@ahartikainen

Hi,

Thanks for the help last time. I am trying to cluster a number of time series sequences. There are C clusters. There are N states in every the time series and K states are unique in the system. I am trying to create an MTD model. The model of each sequence is like HMM, but the latent states follow Mixture Transition Distribution. The latent states form an L-order Markov chain, but the chain follows Mixture Transition Distribution. Every latent state has an emission distribution for observable sequence Y. The transition distributions form a K x K column-major matrix. Each column is a Dirichlet distribution. The hyperparameters of these transition-distributions are property of a cluster. The lag distribution is also a Dirichlet. The hyperparameter of this distribution is also a property of the clusters. Can anyone help me write a working model? I got stuck because stan cannot handle discrete parameters.

Sorry, not familiar with that kind of models. Maybe @martinmodrak can help you find the right person for this kind of models.

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Hi @martinmodrak ,

Can you help me with building this model with Stan? It is very like AR models. I got stuck because Stan doesnâ€™t like discrete parameters and there are two discrete parameters here : cluster assignment, c and unique state k at the lag l.

Thanks!

Looks like a tough one. One quick thought: couldnâ€™t you rewrite this as a pure HMM? So assuming you have two clusters, with K states and transition matrices \mathbf{T_1}, \mathbf{T_2}, then you could create a HMM with 2K states and transition matrix:

\begin{pmatrix}
\mathbf{T_1} & \mathbf{0}\\
\mathbf{0} & \mathbf{T_2}
\end{pmatrix}

So the choice among clusters would be purely in the distribution of initial states. Credit where credit is due, this is inspired by some of the stuff @vianeylb (the resident HMM expert ;-) taught me.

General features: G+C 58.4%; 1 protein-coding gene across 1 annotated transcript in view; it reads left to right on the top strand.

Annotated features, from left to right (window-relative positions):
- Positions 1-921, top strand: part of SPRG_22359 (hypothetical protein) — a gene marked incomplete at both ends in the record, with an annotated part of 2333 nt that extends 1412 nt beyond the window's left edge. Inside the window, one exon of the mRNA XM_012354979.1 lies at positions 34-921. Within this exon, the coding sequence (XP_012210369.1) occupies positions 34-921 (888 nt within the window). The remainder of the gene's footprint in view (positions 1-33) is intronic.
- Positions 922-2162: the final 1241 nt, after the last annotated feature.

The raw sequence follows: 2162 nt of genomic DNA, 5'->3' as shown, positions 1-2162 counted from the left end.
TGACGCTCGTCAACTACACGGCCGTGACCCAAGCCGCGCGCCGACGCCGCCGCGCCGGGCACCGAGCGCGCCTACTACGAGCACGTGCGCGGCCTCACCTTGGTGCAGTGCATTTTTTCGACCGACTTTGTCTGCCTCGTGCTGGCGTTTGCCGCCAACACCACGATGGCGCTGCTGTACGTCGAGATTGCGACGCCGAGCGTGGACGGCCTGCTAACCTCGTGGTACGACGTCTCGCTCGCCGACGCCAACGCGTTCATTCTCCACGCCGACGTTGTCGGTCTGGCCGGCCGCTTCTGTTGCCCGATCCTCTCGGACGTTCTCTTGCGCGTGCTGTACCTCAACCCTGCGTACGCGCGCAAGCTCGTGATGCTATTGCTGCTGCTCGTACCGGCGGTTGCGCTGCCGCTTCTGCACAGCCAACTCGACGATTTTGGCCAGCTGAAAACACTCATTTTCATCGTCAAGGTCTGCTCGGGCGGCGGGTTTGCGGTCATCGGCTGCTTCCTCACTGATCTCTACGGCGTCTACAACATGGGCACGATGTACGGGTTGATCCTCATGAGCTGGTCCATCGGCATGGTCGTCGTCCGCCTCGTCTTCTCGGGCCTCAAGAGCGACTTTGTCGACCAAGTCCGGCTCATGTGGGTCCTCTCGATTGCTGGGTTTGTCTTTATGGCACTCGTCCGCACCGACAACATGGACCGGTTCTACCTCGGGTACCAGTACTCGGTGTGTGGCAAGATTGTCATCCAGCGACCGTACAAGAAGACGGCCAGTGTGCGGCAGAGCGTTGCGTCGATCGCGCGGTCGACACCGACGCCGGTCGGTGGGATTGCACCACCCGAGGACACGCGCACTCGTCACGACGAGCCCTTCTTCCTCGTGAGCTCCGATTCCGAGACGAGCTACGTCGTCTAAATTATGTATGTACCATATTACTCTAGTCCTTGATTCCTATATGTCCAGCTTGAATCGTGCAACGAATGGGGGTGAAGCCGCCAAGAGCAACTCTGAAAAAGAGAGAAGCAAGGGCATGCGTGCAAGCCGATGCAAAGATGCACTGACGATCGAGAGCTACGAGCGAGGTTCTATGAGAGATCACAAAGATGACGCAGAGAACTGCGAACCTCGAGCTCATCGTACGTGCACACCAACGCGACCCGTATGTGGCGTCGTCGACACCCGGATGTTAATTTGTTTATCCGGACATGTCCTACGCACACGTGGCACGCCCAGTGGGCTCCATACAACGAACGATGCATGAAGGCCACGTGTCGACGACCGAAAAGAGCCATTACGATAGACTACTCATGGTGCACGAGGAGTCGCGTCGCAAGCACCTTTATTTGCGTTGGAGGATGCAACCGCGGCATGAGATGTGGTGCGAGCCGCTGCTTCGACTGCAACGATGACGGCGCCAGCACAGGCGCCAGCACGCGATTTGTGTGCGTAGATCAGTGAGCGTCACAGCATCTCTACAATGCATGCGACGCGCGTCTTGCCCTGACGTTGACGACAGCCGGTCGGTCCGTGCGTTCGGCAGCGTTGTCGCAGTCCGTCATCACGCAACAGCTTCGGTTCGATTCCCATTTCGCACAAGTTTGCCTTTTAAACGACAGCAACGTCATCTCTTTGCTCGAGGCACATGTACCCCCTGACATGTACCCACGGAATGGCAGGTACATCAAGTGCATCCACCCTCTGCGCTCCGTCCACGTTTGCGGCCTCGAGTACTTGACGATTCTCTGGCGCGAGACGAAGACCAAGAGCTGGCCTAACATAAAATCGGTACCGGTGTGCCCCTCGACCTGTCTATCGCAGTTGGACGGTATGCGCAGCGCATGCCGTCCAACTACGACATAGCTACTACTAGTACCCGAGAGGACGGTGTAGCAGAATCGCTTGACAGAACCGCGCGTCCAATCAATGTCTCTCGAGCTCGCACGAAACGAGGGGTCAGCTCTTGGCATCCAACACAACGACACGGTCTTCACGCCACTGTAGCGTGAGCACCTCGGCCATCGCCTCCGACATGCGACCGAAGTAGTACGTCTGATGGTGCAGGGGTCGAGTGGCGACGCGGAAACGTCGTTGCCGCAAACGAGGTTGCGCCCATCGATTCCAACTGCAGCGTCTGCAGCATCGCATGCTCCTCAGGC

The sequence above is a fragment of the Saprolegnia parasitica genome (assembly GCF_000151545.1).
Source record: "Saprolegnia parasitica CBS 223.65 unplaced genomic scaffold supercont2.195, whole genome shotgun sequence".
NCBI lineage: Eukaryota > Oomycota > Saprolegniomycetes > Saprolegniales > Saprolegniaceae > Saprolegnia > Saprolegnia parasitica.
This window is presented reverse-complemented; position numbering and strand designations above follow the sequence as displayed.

In any case you would need to place some strong constraints on the transition matrices / observation matrices to avoid non-identifiability due to label switching (i.e. the likelihood being the same if you switch the transition matrices of two clusters). Alternatively, hard-labelling the clusters for a subset of the time series should also avoid this non-identifiability.

Does that make sense?

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I need to write it as a higher order Markov model and MTD has some advantage. The Stan documentation has code for AR models, which is almost same as MTD. So I was thinking that someone from the Stan team might be able to help. I have problems with inferring cluster labels as they are discrete parameter. Also I had problems with assigning an unique state k to lag l . Can you explain how to marginalize the likelihood of cluster assignment to derive a cluster assignment for a sequence? And how to marginalize the likelihood of the k th unique state being the l th lag state to derive which unique state is the l th lag state?

I am probably misunderstanding something - Iâ€™ve never seen MTD models before and only did a *very* quick look at them before answering. It looks to me that the main problem for you is clustering not the MTD part, right? So, although not properly explained (sorry for that), my suggestion above is how to move from HMM to clusters of HMMs in hope that if you can implement non-clustered MTD in Stan youâ€™ll know how to apply the same trick to model clusters of MTDs. So letâ€™s figure out where you are stuck:

- Do you know how to implement a HMM model in Stan?
- Do you know how to implement an MTD model in Stan? If so, could you share the code?
- Do you know how to implement any clustering in Stan (e.g. something like K-means)?

I donâ€™t really think the connection between AR process and HMM/MTD is very strong (because the discreteness makes it very different), so I donâ€™t think AR models would be helpful to you. Instead understanding HMMs and the forward algorithm is almost certainly a necessary ingredient.

In any case Bayesian clustering without any labels given from the outside is very hard to do well, because of the â€ślabel switchingâ€ť non-identifiabilities. There probably are some ways to work around those (e.g. the `label.switching`

R package), but it is a tough problem all on its own so unless you are 100% sure you need the clustering I would try to avoid it. In particular, I would first fit a HMM, only if the HMM proved problematic (e.g. via posterior predictive checks) than I would move to MTD and only if MTD was problematic I would try something else (not necessarily clusters).

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